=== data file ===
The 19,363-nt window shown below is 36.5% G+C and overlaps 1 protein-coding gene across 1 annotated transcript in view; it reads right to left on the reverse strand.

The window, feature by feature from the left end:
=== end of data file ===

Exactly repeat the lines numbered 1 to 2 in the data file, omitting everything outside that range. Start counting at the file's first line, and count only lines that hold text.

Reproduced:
The 19,363-nt window shown below is 36.5% G+C and overlaps 1 protein-coding gene across 1 annotated transcript in view; it reads right to left on the reverse strand.

The window, feature by feature from the left end: